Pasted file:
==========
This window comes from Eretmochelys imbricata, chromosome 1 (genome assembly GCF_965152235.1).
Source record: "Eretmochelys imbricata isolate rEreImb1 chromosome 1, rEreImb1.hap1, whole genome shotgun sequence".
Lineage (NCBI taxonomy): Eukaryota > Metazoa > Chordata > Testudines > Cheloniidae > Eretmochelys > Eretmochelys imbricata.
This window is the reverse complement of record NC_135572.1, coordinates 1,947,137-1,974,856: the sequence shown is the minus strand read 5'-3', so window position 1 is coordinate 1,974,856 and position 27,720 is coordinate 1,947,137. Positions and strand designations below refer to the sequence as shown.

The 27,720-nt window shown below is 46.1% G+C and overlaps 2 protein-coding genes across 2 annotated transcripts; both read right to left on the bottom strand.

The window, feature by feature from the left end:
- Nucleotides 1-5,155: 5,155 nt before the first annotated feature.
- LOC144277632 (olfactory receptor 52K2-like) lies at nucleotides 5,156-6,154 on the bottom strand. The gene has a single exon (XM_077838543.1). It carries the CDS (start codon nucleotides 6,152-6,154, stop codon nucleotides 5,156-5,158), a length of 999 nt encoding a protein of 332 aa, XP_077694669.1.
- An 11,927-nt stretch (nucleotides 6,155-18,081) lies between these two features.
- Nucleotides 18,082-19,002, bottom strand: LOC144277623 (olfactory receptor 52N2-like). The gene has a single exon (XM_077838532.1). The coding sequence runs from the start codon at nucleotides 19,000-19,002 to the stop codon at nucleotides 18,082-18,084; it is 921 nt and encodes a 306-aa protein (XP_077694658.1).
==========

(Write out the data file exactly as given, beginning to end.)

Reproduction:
This window comes from Eretmochelys imbricata, chromosome 1 (genome assembly GCF_965152235.1).
Source record: "Eretmochelys imbricata isolate rEreImb1 chromosome 1, rEreImb1.hap1, whole genome shotgun sequence".
Lineage (NCBI taxonomy): Eukaryota > Metazoa > Chordata > Testudines > Cheloniidae > Eretmochelys > Eretmochelys imbricata.
This window is the reverse complement of record NC_135572.1, coordinates 1,947,137-1,974,856: the sequence shown is the minus strand read 5'-3', so window position 1 is coordinate 1,974,856 and position 27,720 is coordinate 1,947,137. Positions and strand designations below refer to the sequence as shown.

The 27,720-nt window shown below is 46.1% G+C and overlaps 2 protein-coding genes across 2 annotated transcripts; both read right to left on the bottom strand.

The window, feature by feature from the left end:
- Nucleotides 1-5,155: 5,155 nt before the first annotated feature.
- LOC144277632 (olfactory receptor 52K2-like) lies at nucleotides 5,156-6,154 on the bottom strand. The gene has a single exon (XM_077838543.1). It carries the CDS (start codon nucleotides 6,152-6,154, stop codon nucleotides 5,156-5,158), a length of 999 nt encoding a protein of 332 aa, XP_077694669.1.
- An 11,927-nt stretch (nucleotides 6,155-18,081) lies between these two features.
- Nucleotides 18,082-19,002, bottom strand: LOC144277623 (olfactory receptor 52N2-like). The gene has a single exon (XM_077838532.1). The coding sequence runs from the start codon at nucleotides 19,000-19,002 to the stop codon at nucleotides 18,082-18,084; it is 921 nt and encodes a 306-aa protein (XP_077694658.1).